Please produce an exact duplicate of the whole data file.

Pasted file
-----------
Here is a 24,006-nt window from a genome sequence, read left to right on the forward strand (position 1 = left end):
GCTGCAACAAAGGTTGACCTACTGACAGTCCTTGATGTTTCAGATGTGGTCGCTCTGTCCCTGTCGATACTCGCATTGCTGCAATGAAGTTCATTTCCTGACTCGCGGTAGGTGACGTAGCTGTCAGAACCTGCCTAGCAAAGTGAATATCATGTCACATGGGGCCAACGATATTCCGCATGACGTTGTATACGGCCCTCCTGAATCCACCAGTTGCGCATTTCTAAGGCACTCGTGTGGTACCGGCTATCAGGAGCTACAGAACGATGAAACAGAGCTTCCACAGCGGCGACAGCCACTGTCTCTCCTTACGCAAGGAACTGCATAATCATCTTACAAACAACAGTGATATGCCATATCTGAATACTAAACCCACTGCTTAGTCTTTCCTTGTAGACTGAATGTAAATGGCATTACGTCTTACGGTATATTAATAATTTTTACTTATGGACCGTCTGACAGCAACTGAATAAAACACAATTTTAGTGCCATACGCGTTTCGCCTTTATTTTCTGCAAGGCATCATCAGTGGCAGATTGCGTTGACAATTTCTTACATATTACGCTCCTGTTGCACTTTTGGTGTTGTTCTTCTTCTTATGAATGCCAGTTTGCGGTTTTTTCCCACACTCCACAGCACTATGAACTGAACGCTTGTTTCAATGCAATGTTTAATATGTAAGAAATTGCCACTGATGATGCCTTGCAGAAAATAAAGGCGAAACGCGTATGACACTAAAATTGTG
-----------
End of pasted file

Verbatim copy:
Here is a 24,006-nt window from a genome sequence, read left to right on the forward strand (position 1 = left end):
GCTGCAACAAAGGTTGACCTACTGACAGTCCTTGATGTTTCAGATGTGGTCGCTCTGTCCCTGTCGATACTCGCATTGCTGCAATGAAGTTCATTTCCTGACTCGCGGTAGGTGACGTAGCTGTCAGAACCTGCCTAGCAAAGTGAATATCATGTCACATGGGGCCAACGATATTCCGCATGACGTTGTATACGGCCCTCCTGAATCCACCAGTTGCGCATTTCTAAGGCACTCGTGTGGTACCGGCTATCAGGAGCTACAGAACGATGAAACAGAGCTTCCACAGCGGCGACAGCCACTGTCTCTCCTTACGCAAGGAACTGCATAATCATCTTACAAACAACAGTGATATGCCATATCTGAATACTAAACCCACTGCTTAGTCTTTCCTTGTAGACTGAATGTAAATGGCATTACGTCTTACGGTATATTAATAATTTTTACTTATGGACCGTCTGACAGCAACTGAATAAAACACAATTTTAGTGCCATACGCGTTTCGCCTTTATTTTCTGCAAGGCATCATCAGTGGCAGATTGCGTTGACAATTTCTTACATATTACGCTCCTGTTGCACTTTTGGTGTTGTTCTTCTTCTTATGAATGCCAGTTTGCGGTTTTTTCCCACACTCCACAGCACTATGAACTGAACGCTTGTTTCAATGCAATGTTTAATATGTAAGAAATTGCCACTGATGATGCCTTGCAGAAAATAAAGGCGAAACGCGTATGACACTAAAATTGTG